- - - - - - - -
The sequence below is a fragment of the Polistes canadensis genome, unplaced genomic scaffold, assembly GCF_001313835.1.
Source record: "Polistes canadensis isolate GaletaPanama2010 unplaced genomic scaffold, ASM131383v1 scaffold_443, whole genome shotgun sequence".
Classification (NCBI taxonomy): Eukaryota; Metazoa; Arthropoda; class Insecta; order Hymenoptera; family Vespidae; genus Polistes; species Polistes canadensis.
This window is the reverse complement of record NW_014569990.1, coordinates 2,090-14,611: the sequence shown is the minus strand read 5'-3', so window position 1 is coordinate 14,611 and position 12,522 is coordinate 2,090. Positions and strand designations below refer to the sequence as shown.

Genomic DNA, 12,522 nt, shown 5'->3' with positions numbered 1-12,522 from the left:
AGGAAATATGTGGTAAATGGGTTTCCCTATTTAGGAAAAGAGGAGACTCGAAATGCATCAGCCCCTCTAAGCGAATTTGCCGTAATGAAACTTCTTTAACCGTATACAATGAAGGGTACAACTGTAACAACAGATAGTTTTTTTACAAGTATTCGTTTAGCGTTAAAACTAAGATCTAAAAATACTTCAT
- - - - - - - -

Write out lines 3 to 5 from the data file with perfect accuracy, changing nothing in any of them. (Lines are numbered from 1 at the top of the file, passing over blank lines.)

Classification (NCBI taxonomy): Eukaryota; Metazoa; Arthropoda; class Insecta; order Hymenoptera; family Vespidae; genus Polistes; species Polistes canadensis.
This window is the reverse complement of record NW_014569990.1, coordinates 2,090-14,611: the sequence shown is the minus strand read 5'-3', so window position 1 is coordinate 14,611 and position 12,522 is coordinate 2,090. Positions and strand designations below refer to the sequence as shown.

Genomic DNA, 12,522 nt, shown 5'->3' with positions numbered 1-12,522 from the left: